Friday, January 11, 2019

Cut-down front fender gives Royal Enfield a new look

Motorcycle with slim front fender.
You wouldn't expect to find that front fender on a classic Royal Enfield Bullet.
When I saw the front fender of this 2013 Royal Enfield B5, for sale on CraigsList in Wheeling, W.Va., I assumed it might be a part taken from the Royal Enfield Continental GT, or other motorcycle.

The trim little fender certainly has a cafe-racer look. I contacted the seller to see if I was correct.


"It's the original cut down; just wanted something a little less heavy looking," he replied.

Wow. Cutting down a fender to reshape it certainly is in the "bobber" tradition. And it is attractive.

The B5 was the Royal Enfield model designed to most summon up the original shape of the 350 Bullet, beloved in India. With winged tank badges and the traditional square-cut opening of the rear fender, it probably seems the model least likely to lend itself to customization.

But this owner has added other touches, including the saddle bags, wrapped exhaust, bar-end mirrors and a sporty looking exhaust. Note the unusual hand rails for the pillion seat, providing firm places for the passenger to get a grip. (I was wrong about this: see below.)

Motorcycle with modifications.
Note the slim exhaust..
Obviously it's a motorcycle altered to suit its owner. I happen to like it — although I think the front fender might look better in black.

The reason I spend so much time cruising eBay and CraigsList for Royal Enfields up for sale is that it is an opportunity to see what real people are doing to their motorcycles.

Take a look at the other Royal Enfields listed for sale on this blog and, if something catches your eye, click on the link to the ad. You'll generally find more and larger photos in the ads themselves.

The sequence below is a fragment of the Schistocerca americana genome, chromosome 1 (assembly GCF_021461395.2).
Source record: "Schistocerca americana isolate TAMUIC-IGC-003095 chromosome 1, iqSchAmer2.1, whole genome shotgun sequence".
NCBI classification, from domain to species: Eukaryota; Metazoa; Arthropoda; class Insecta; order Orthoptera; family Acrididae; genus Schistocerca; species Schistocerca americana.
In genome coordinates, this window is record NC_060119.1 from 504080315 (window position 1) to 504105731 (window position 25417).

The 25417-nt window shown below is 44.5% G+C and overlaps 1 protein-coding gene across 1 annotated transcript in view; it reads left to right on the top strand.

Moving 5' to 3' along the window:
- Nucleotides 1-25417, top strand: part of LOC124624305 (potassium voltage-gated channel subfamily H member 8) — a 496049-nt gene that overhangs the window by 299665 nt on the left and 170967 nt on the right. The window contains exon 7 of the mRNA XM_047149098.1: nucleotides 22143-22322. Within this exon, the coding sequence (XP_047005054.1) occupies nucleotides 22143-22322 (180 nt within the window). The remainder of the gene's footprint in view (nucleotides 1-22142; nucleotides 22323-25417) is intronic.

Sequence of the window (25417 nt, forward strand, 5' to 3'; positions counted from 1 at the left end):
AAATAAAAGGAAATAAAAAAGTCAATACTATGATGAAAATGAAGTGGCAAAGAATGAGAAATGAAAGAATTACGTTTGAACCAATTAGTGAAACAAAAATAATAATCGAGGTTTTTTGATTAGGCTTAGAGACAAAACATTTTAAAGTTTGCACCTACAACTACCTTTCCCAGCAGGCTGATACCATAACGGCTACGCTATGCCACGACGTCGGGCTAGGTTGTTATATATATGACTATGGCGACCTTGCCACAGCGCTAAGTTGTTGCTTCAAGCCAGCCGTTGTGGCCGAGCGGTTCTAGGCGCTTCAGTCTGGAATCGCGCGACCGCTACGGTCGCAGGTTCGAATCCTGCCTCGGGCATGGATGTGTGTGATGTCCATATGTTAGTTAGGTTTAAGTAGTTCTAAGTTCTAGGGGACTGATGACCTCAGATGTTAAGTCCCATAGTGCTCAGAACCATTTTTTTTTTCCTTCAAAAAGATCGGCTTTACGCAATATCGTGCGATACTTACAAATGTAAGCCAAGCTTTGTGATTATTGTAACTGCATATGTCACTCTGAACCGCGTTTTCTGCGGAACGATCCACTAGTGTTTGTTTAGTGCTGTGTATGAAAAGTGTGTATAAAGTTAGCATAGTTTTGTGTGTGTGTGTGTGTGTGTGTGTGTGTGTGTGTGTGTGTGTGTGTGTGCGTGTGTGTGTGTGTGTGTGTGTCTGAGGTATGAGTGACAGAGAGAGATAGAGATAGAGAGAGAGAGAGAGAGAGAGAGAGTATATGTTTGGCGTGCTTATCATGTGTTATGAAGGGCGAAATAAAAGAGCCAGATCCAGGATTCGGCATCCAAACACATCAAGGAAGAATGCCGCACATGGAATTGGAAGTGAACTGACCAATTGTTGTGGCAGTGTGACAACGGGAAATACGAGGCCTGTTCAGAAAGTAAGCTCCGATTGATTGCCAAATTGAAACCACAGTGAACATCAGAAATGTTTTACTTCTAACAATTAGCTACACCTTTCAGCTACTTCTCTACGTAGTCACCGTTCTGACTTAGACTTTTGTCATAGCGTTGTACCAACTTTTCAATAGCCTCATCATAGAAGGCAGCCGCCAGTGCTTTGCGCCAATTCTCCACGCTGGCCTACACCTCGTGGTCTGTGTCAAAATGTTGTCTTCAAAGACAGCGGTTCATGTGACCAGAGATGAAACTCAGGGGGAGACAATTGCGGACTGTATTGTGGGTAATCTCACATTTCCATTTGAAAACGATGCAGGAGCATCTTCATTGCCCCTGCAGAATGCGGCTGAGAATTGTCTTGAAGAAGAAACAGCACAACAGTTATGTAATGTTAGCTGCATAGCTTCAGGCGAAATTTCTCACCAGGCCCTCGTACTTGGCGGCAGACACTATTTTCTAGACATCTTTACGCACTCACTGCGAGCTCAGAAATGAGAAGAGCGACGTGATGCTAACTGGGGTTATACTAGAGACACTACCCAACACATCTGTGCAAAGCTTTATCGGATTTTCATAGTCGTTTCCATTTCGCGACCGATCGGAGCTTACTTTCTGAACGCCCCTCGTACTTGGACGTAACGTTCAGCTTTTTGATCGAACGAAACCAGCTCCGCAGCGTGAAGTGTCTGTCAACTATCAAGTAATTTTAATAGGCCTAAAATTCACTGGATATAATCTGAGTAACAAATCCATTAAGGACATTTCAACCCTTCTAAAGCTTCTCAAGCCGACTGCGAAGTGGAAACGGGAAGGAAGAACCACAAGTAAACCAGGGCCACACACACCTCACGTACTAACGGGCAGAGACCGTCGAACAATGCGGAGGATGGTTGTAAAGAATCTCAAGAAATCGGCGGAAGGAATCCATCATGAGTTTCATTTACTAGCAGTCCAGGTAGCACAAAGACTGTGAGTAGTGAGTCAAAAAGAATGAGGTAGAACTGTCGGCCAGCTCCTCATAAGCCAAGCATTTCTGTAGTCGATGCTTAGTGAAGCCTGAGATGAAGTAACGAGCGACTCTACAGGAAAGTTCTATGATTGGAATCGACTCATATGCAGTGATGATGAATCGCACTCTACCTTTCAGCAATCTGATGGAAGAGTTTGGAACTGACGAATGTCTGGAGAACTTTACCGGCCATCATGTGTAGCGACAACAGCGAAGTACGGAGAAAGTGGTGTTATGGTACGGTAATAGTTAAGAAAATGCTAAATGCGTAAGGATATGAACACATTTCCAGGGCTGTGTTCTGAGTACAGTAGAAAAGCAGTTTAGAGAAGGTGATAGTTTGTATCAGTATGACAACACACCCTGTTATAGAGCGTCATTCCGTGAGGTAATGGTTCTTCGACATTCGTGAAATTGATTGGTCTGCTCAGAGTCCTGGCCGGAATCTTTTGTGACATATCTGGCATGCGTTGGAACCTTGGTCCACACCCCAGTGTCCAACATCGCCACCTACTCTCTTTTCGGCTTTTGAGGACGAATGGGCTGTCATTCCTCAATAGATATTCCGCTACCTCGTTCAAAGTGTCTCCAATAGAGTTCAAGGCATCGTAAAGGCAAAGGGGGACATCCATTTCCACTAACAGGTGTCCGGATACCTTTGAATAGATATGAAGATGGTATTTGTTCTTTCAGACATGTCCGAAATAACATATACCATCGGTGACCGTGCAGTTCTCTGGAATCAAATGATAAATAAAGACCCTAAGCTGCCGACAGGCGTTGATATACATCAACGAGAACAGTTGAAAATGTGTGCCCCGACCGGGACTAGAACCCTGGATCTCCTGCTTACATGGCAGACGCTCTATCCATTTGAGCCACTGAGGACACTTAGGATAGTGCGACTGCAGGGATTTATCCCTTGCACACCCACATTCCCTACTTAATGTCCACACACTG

And maybe some good ideas for your own Royal Enfield.

UPDATE: After this item ran, the owner emailed me this additional information:

"Just to explain the other things you noticed, the silver on the fender is matching the pinstripe on the tank, and the mentioned passenger handles are actually an attachment point for a rear bag. I only ride one-up on this bike."

Which suggests something else you can do when you see something you like: contact the seller to ask for information.


  1. David, that bike is six years old and has been ridden 1200 miles. Whatever he's done to it, he sure hasn't sat on it much. Pretty easy to ride 1200mi in a WEEK.

    1. I noticed that too. But it's quite common to see used Royal Enfields up for sale with very few miles. Probably lots of reasons for that. I had more than 42,000 miles on my 1999 when the odometer stopped working. But I live in Florida and could use my Bullet to commute to work all year around.

  2. Is it the chicken or the egg? Are REs bought by non-riders? Or do the riders who buy them not ride them much? Forty-two thousand! Yay, David Blasco!

  3. One of the reason's I stick to my two Enfields is the fact they have proper mudguards, but here in the UK we do have a lot more inclement weather so in my view mudguards are a must. The above looks awful.


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